Joe Harvey

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Joe Harvey
JoeHarveyPlaque.jpg
Personal information
Full name Joseph Harvey
Date of birth(1918-06-11)11 June 1918
Place of birth Edlington, Doncaster, England
Date of death 24 February 1989(1989-02-24) (aged 70)
Position(s) Half back
Youth career
Edlington Rangers
Senior career*
YearsTeamApps(Gls)
1936 Wolverhampton Wanderers 0 (0)
1936–1938 Bournemouth 37 (0)
1939–1945 Bradford City 53 (0)
1945–1953 Newcastle United 224 (12)
Teams managed
1954–1955 Crook Town
1955–1956 Barrow
1956–1958 Workington
1962–1975 Newcastle United
* Senior club appearances and goals counted for the domestic league only

Joseph Harvey (11 June 1918 – 24 February 1989) [1] was an English football player and later manager. He spent much of his career at Newcastle United; he was the club's longest serving captain, manager, and, as of 2021, the last to win a major trophy.

Contents

Playing career

Harvey began his career at Wolverhampton Wanderers in November 1936. At Wolves Harvey made no appearances and moved onto Bournemouth AFC, were Harvey went on to make 37 appearances in the 1937–38 season. [1] Harvey was then released by Bournemouth and he signed for Bradford City in 1938. [1]

At the outbreak of World War 2 Harvey joined the Royal Artillery going on to become a sergeant-major in the Royal Army Physical Training Corps. [1] During the war period he made guest appearances for Aberdeen FC and Dundee United. [1] In the 1943–44 season Harvey made 28 appearances for Bradford City and then 25 appearances in the following season. [1] His form in his last season at Bradford impressed Newcastle United and on the 20 October 1945 Newcastle United paid Bradford £4500 for his services. [1]

Newcastle United

He quickly established himself in Newcastle's youthful side and after an impressive debut against Barnsley was made captain of the side. Before playing for Newcastle Harvey was an established inside forward, at Newcastle he began to settle in the half-back position. At the end of his first season with the club he was demobbed. Partly thanks to his time as a sergeant, he was an authoritative figure amongst the Newcastle players who had the utmost respect for him. However, his time at the club was not without controversy. In the 1946–47 he was memorably suspended by the club's directors, along with teammate Len Shackleton, after going on strike against the quality of accommodation the club had provided the team. Both players were forced to make a public apology for their actions. Harvey was also believed to have been involved in the illegal selling of tickets for the 1952 FA Cup Final, although he was never charged for this.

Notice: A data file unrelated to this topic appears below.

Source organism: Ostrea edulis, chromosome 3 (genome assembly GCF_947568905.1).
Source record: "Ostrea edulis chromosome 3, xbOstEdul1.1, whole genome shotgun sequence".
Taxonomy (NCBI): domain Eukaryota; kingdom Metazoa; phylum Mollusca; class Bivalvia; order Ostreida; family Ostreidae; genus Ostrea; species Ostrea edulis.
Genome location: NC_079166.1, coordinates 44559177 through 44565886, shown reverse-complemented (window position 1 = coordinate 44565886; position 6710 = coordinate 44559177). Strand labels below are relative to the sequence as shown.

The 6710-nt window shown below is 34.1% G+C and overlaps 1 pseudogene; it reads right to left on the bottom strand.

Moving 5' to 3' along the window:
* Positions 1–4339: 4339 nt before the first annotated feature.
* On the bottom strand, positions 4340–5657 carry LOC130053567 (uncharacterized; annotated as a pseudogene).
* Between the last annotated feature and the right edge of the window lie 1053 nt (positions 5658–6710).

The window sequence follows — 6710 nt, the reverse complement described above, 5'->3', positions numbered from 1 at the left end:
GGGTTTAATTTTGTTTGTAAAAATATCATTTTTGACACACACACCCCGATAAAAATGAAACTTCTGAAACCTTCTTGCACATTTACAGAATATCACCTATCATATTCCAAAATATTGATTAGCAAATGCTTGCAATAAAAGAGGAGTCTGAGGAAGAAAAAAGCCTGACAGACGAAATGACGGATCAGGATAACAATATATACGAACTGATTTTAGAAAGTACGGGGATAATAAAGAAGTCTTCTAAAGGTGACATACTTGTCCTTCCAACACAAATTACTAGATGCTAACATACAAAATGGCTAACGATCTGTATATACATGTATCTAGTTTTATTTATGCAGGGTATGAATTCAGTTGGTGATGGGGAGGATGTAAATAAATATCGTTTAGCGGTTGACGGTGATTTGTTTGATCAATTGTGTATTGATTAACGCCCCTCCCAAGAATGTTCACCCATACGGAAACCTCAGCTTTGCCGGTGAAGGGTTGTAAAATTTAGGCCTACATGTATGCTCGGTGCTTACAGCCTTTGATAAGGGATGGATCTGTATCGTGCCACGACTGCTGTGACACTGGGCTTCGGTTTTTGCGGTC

External video
Nuvola apps kaboodle.svg Winston Churchill meets Harvey in the 1952 cup final. Pathe Films.

Despite the controversy he was still a popular player amongst the supporters because of his attitude and displays on the pitch. In the 1947–48 he was a big part of the team that gained promotion to the First Division, only missing five games throughout the whole campaign.

"As a player he was lean and strong, a tough, uncompromising wing-half who performed best when the contest was at its most fierce... Having been a sergeant-major in the Royal Artillery, Joe Harvey then became a driving force on the field for United bellowing instructions all over the pitch as only he could."

— Newcastle United Historian Joannou's view on Harveys playing style in the book The Black 'n' White Alphabet [2]

He captained the team to two successive FA Cup victories in 1951 and 1952. He retired from playing on 1 May 1953 at the age of 34, despite still being a first-team regular. His final game was a 1–0 win over Aston Villa. However his involvement in football and Newcastle was far from over as he worked towards becoming a coach. He began attending coaching sessions set up by Walter Winterbottom soon after retiring from playing. These sessions helped him to continue working at Newcastle as a trainer for two years. During this time he watched from the sidelines as the club won the FA Cup for the third time in a five-year period. In 1954 he took charge of Northern League club Crook Town who had reached the final of the FA Amateur Cup and took intensive training sessions in readiness for their final against local rivals Bishop Auckland, at the time considered the top amateur side in the country. After a 2–2 draw at Wembley before 100,000 fans and another 2–2 draw at St. James' Park, Newcastle before 52,000 Crook finally emerged triumphant 1–0 at Ayresome Park, Middlesbrough, in front of a crowd of 39,000. The club felt that Harvey's coaching sessions had made the difference.

Management career